Grand Hotel Tremezzo and its new sister hotel, Passalacqua, establish the gold standard for getaways on Italy’s Lake Como.
Valentina De Santis, elbows and hands working in unison, navigates hairpin turns behind the wheel of a mini orange Fiat. Instead of slowing around each curve, she accelerates. My grip on the wicker car seat tightens as there are no seat belts in this zippy, vintage vehicle.
The view of the lake from one of the pools at Grand Hotel Tremezzo, the oldest resort on Italy’s Lake Como.
“Faster?” she asks, laughing. I smile nervously and tell her to go for it. We whip around the steep road that winds like corkscrew pasta from the new Passalacqua to Lake Como at the base of the Italian Alps. De Santis isn’t a stunt driver. She’s the CEO of Passalcqua and the belle epoque-style Grand Hotel Tremezzo, representing the third generation of family leadership in the latter’s long and storied history.
When we finish our adrenaline ride, I ask De Santis what distinguishes the 24-room Passalacqua from its sibling, which was opened in 1910, making it the oldest resort on Lake Como.
“Grand Hotel Tremezzo will always feel special, with the buzz of a great seasonal resort,” she says. “With Passalacqua, we wanted the place to feel like a family villa, an escape to someone’s grand home.” The property was built in the 18th century and was renovated for the opening last summer. It sits in the lakeside village of Moltrasio, where yellow and pink homes dot the undulating hills. The setting prompts days of getting lost among the restored gardens, dining on the flagstone-lined terrace where the waitstaff don white tuxedos, or enjoying the subterranean sauna and steam bath framed in an ancient stone chamber. Want to splurge? Check into the 2,700-square-foot Bellini suite.
Lake Como is more than a cinematic setting and microclimate; it’s also a waterway to visit spots like Bellagio (stroll the Salita Serbelloni) and the wisteria-laced Villa del Balbianello. The easiest way to cruise is via vintage midcentury boats— owned by Grand Hotel Tremezzo and Passalacqua—complete with Loro Piana fabric, wood paneling and a Champagne-popping crew. The experience has a Talented Mr. Ripley feel, especially when docking at the 84-room Grand Hotel Tremezzo, its creamy yellow facade a mix of grandeur and whimsy. Suites have been updated and doubled in size, with decks and hot tubs overlooking Lake Como and the gardens of the not-to-miss Villa Carlotta.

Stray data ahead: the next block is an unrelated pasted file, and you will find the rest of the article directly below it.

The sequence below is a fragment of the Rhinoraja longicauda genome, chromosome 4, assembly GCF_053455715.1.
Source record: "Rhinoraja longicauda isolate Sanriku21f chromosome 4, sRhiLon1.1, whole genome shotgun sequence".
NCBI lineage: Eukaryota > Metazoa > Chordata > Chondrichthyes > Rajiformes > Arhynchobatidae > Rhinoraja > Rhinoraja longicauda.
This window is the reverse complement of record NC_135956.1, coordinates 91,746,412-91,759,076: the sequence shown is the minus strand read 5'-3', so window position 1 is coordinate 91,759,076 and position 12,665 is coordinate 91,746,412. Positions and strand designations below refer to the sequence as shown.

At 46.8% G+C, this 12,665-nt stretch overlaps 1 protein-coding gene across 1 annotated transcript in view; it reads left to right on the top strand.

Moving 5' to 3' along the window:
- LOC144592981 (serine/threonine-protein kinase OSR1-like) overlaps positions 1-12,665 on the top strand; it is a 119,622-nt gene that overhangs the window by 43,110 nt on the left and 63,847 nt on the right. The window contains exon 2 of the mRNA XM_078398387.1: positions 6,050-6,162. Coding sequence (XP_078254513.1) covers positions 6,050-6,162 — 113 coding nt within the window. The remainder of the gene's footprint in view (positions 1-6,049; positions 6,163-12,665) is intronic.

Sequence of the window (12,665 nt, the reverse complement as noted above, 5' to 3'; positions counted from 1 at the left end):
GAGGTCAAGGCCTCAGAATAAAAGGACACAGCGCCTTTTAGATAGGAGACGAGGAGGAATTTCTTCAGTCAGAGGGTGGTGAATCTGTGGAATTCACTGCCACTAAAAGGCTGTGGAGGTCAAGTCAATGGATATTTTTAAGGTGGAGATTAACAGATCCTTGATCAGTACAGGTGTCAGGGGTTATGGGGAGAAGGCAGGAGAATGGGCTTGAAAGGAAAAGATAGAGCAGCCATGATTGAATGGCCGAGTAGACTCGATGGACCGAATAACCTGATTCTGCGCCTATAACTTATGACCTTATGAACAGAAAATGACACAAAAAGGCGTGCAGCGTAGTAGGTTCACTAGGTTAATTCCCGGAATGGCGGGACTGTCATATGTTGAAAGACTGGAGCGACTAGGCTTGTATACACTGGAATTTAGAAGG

The 24-room Passalacqua opened last summer as the sister property of Grand Hotel Tremezzo.
The scene at Grand Hotel Tremezzo includes a private beach spiked with billowing orange and white umbrellas; a Water on the Water pool; and, on the backside of the property, a poolside bar and trattoria dubbed Piscina dei Fiori.
Grand Hotel Tremezzo opened in 1910.
The property’s outdoor area is a tale of two resorts. The beach and its adjacent bar hum with the rhythm of Lake Como: scooters negotiating the narrow roads, chic couples sipping AperiTEAvo (a new twist on the Italian Aperol spritz and afternoon tea) at Giacomo al Lago and house music drifting across the lake. Behind the property, guests discover a more subdued, Narnia-like tableau: the most beautiful pool on the planet (I can’t stop snapping photos), clay tennis courts and a fragrant walking trail—framed in azalea and rhododendron—leading to a peak offering staggering views.
After a walk, I take a pizzamaking class at T Pizza. This isn’t a lark; the wood-fired oven produces more than 300 pizzas a day, and the chefs guide guests through the steps of making flawless Italian dough and customized pies. For something more subdued, visit the resort’s spa in an 18th century villa. Couples choose the T Spa Suite for treatments, including hot-stone and candle massages, rose and purifying facials, and aromatic herbal scrubs, followed by dips in the Turkish bath or time in the Mediterranean steam room.
Grand Hotel Tremezzo boasts a laudable food service program, including memorable meals at Giacomo al Lago (must-order: tortelli cacio e pepe) and L’Escale (must-order: spaghettoni alla carbonara). But La Terrazza Gualtiero Marchesi receives the loudest hosannas as the only restaurant in the world where the Italian culinary legend’s signature dishes are served. The tasting menu features lobster with sweet pepper sauce, branzino and black truffle, and the crescendo: saffron risotto with golden leaf, which, along with other genius dishes, propelled chef Marchesi to earn three Michelin stars and legendary status.
Views of the lake from the Maria suite at Grand Hotel Tremezzo.
Legends are everywhere here,even romantic ones. In the 1970s, the De Santis family discovered hundreds of love letters hidden behind walls in some rooms. No one knows who wrote them, but they were likely penned a century ago when European and American aristocrats frequented the resort. The hotel’s owners decided to share the spoils: Each night, guests receive one of 10 love letters, along with Italian sweets, on their pillow. A sample: “I want to gently caress the reflections embroidering your dress, arms and neck. I want to tell you how beautiful you are, but instead I stay silent. And that’s when you ask me if I’m happy.”
CEO Valentina De Santis, the third-generation leader of the family-owned and -operated resorts, and her zippy Fiat.
Those are some smitten guests. They fell for the flesh, no doubt, but also the heady swirl of hues, scents and birdsong that inhabit this special place.